Maybe I’m wrong…I know I’ve only been living on my own for a week but I know my parents cooked from scratch way more often than putting some pre-cooked chicken wings in the oven and also tended to not buy the boxed brand named cereal when they could get the off-brand bags for a better deal. And soda, well….it’s just bad for you.

I’d say that the craving I get most often to waste money on at the store is some good ice cream. Yumm…there’s just nothing like it. Especially Braum’s ice cream. You might not have them in your area but if you did you’d wanna go on a weekly basis!

It’s amazing how much health and money sometimes go hand in hand.

What do you think? What are some big money and health traps at the grocery store?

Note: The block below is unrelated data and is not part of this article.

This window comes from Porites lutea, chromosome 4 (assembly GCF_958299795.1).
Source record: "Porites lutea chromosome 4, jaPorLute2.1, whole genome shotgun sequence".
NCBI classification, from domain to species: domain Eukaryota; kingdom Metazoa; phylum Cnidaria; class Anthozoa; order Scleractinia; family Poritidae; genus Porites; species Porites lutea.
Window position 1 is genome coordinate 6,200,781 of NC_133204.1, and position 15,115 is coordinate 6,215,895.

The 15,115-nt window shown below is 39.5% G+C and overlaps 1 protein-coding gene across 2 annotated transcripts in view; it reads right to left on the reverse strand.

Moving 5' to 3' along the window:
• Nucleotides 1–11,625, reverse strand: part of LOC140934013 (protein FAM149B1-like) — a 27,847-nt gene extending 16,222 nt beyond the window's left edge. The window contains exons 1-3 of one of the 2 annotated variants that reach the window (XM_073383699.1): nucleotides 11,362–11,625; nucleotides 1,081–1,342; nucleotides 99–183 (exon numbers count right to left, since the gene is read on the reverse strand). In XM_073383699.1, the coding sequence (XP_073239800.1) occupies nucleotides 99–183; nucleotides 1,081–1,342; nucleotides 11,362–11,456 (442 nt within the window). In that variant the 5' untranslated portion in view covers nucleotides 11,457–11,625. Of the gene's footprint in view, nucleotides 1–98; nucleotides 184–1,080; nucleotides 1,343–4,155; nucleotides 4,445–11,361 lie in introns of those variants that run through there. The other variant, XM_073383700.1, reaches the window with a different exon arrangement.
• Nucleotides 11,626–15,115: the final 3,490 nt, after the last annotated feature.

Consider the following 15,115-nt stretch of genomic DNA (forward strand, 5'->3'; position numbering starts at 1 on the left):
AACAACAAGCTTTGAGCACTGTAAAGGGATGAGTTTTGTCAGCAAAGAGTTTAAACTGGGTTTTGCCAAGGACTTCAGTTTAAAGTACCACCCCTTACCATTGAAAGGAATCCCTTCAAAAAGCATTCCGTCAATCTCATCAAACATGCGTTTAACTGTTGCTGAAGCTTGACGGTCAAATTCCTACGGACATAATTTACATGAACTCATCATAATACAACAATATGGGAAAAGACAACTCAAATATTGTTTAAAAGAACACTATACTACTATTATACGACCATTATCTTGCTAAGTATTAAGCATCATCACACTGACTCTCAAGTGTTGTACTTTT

Pay Day Ritual

Today I heard some disheartening news. “Paying yourself first doesn’t always work.”

The term “paying yourself” refers to the awesome principle of saving.

Thankfully I didn’t believe that news, and I never will. I hope you don’t either. Paying yourself first WILL work. I don’t know what your bills look like every month but if they equal your paycheck then you need to cut some of them down. Sell the car. Cut the cable. Turn off the air conditioner. Just find a way to get some extra in there. THEN it is always possible to pay yourself first.

I love paydays. I love them because I get to “get stuff done” in the financial world on those days. I usually wake up early on Pay Days and see my paycheck deposited into my checking account. Then I go about doing the following things…Save. Pay. Spend.

Save